New Belgium Tart Lychee

Next up, New Belgium’s Tart Lychee:

Tart Lychee is born of Felix, New Belgium’s pale wild ale, which is also used for Eric’s Ale and Le Terrior. (Logically, Oscar is the darker base wild ale, which is used to make La Folie.) To get Tart Lychee, Felix gets all funky with souring bacteria in New Belgium’s wild ale barrels for several years. Felix is then blended with an ale brewed with lychee fruit and cinnamon sticks. Voila, Tart Lychee.

Now, lychee is a sweet, perfumy, alien-looking fruit that is native to China, Taiwan, and Southeastern Asia. And it’s worth noting that the Haybag is a lychee bubble tea junkie. In fact, she put such a strain on lychee crops during the year we lived in Seattle (something of a bubble tea mecca), countless children in Southeast Asia wept themselves to sleep at night for want of lychee.

Perhaps the only person in history to have loved lychee more than the Haybag was Sung Dynasty poet, Su Tung-po. Exiled to an island, he declared that if he could have 300 lychees each day, he could reconcile himself to banishment anywhere. I guess Newark hadn’t been invented yet. And with the number of trips to the can that accompanies a 300 lychee/day habit, I can only assume he was never unbanished and that his name may have actually been Su Tung-poo.

Seen here in post-deuce meditation.

It pours a hazy orange-gold, and its quickly-dissipating white head seemed a little angry. I ain’t mad, though. It smells of mild tropical fruit, accompanied by a little musty funk, a hint of cinnamon, and some wood. It opens moderately sweet with tropical fruit, lychee perhaps, and moves on to a light and fruity tartness. Thankfully, the light funk remains (like more funky than Chuck Mangione, but not quite the Brides of Funkenstein), along with a kiss of cinnamon. As it warms the tropical flavor comes out as the cinnamon and tartness fade (although the latter never completely goes away). What tartness does remain, taunts me to score some more high-grade sour (like a crack addict in search of his first high).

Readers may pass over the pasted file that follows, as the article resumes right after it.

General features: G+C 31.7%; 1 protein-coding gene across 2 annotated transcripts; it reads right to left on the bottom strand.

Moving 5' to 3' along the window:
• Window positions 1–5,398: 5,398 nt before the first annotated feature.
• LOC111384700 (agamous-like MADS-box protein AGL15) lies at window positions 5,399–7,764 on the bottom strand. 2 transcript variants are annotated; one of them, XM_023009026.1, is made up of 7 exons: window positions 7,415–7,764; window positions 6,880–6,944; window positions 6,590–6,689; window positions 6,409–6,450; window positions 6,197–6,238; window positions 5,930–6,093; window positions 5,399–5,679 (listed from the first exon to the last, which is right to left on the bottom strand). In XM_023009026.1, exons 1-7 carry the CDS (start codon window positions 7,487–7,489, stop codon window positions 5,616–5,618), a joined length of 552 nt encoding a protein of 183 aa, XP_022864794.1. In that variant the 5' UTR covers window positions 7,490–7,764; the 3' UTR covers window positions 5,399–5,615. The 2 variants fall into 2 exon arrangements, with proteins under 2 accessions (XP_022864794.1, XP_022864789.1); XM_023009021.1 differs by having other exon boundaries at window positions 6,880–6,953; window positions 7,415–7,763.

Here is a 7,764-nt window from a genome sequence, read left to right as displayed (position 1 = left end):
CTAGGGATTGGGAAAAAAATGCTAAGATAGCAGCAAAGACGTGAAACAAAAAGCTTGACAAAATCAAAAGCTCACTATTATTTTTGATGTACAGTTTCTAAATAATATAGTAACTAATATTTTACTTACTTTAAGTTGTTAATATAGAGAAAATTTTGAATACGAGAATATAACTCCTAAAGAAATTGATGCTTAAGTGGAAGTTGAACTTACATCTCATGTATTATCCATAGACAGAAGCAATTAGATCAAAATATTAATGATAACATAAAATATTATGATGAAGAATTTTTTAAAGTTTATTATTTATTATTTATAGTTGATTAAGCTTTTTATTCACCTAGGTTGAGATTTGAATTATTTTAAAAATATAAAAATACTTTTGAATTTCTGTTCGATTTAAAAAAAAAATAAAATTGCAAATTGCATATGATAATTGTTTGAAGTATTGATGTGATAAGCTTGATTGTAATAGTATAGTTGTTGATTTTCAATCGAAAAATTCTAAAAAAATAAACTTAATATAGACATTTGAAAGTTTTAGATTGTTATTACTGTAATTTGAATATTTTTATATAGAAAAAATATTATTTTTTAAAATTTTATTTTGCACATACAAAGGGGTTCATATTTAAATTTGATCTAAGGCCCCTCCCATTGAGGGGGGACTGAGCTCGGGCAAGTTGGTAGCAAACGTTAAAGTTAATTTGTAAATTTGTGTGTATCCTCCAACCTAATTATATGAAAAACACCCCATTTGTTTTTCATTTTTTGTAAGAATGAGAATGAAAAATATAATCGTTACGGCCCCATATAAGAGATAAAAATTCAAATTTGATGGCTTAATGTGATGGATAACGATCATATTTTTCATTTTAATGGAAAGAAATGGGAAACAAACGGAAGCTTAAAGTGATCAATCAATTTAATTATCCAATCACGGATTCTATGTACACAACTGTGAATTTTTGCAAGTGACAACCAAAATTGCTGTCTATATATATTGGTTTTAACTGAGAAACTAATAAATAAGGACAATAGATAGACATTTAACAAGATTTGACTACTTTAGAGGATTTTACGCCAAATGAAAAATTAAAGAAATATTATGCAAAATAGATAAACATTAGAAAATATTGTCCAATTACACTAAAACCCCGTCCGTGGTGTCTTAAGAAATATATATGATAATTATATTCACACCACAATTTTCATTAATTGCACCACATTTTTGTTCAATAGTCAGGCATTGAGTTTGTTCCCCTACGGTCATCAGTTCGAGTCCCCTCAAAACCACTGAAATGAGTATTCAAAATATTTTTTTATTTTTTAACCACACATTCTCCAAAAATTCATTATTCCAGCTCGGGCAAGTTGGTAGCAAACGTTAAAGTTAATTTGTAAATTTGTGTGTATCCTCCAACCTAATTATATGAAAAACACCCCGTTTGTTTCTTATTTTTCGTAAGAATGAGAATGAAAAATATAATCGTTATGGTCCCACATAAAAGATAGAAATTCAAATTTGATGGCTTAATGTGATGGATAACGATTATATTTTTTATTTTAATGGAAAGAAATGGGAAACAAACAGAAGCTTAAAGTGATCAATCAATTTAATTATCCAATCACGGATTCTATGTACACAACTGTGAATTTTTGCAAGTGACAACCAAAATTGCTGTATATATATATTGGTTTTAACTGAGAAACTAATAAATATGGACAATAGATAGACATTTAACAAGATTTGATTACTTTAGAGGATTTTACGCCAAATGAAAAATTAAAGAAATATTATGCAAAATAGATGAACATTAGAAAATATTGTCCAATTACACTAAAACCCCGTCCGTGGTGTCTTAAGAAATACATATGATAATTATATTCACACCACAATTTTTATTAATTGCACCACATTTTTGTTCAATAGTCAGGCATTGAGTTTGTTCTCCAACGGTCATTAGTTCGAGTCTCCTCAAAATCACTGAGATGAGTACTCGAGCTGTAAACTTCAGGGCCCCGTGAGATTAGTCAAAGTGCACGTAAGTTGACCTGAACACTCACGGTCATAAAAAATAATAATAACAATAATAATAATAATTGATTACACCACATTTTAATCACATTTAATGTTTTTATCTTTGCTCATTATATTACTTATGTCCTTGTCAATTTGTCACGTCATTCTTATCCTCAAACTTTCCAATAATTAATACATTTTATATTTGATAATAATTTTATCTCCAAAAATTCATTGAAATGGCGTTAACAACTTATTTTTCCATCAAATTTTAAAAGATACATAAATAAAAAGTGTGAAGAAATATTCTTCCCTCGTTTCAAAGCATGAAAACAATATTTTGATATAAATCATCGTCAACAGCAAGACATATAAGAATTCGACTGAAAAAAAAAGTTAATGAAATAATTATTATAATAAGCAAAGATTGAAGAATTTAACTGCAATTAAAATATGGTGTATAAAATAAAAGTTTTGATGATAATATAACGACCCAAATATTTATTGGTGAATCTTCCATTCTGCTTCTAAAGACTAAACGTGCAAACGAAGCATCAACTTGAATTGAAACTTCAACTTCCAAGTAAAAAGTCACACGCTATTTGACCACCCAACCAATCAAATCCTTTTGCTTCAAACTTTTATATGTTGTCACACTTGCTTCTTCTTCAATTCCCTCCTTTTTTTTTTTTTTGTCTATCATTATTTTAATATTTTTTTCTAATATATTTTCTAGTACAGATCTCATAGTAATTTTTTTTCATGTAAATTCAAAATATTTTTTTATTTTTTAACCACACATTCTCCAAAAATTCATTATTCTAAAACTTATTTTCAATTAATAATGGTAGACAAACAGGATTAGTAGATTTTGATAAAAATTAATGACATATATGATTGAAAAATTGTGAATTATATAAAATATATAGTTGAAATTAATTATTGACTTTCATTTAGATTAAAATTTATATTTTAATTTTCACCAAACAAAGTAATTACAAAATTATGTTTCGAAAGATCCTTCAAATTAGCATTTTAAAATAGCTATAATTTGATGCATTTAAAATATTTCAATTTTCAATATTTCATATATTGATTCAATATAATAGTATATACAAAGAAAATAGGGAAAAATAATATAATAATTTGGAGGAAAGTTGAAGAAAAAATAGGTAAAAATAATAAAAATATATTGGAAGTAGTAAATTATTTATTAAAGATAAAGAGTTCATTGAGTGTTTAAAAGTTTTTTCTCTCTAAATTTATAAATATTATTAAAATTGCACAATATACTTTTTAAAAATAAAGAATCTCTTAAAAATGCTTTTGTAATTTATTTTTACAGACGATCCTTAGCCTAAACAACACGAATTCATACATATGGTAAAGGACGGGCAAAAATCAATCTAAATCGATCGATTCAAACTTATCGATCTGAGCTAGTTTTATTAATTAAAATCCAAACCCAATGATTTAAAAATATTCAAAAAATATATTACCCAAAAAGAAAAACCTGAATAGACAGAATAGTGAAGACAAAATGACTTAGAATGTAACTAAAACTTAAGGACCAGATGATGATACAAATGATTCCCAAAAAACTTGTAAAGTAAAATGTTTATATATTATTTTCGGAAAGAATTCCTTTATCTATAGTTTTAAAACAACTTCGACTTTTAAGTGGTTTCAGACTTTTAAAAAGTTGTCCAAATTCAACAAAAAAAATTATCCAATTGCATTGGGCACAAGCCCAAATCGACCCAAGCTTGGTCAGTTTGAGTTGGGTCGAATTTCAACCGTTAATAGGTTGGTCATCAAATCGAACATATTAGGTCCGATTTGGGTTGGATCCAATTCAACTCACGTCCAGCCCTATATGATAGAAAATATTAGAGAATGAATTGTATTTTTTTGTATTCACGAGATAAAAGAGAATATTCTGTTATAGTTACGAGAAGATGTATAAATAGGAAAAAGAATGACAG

It’s a touch sweeter than I thought it would  be. It’s also not as carbonated as I thought it would be (it’s moderately carbonated). And the finish is not as dry as I expected, either; but it’s somewhat dry, crisp, and refreshing on a hot day.

The Haybag: This is the first of the tart/sour beers that I have enjoyed. But when can we go to Eden Center for a lychee bubble tea?

Advertisements

12 thoughts on “New Belgium Tart Lychee

  1. I had te La Folie and that is some sour shit. I’ll grab his one to see how they compare. Maybe after the gym tonight. Curse you, treadmill!

    • Depends on what kinda cowboy you’re talkin about.

      I would be taking regular trips to Jackson and making a beer store spree part of my itinerary. Of course, I say this, but I would probably just end up drinking Miller High Life.

      • The Champagne of beers is never a bad choice…or is it?

        Funny thing about beer runs, is that I find that I can purchase Grand Teton and Snake River brews cheaper here in Casper than in Jackson. I hate market condition mark ups.

Leave a Reply

Fill in your details below or click an icon to log in:

WordPress.com Logo

You are commenting using your WordPress.com account. Log Out / Change )

Twitter picture

You are commenting using your Twitter account. Log Out / Change )

Facebook photo

You are commenting using your Facebook account. Log Out / Change )

Google+ photo

You are commenting using your Google+ account. Log Out / Change )

Connecting to %s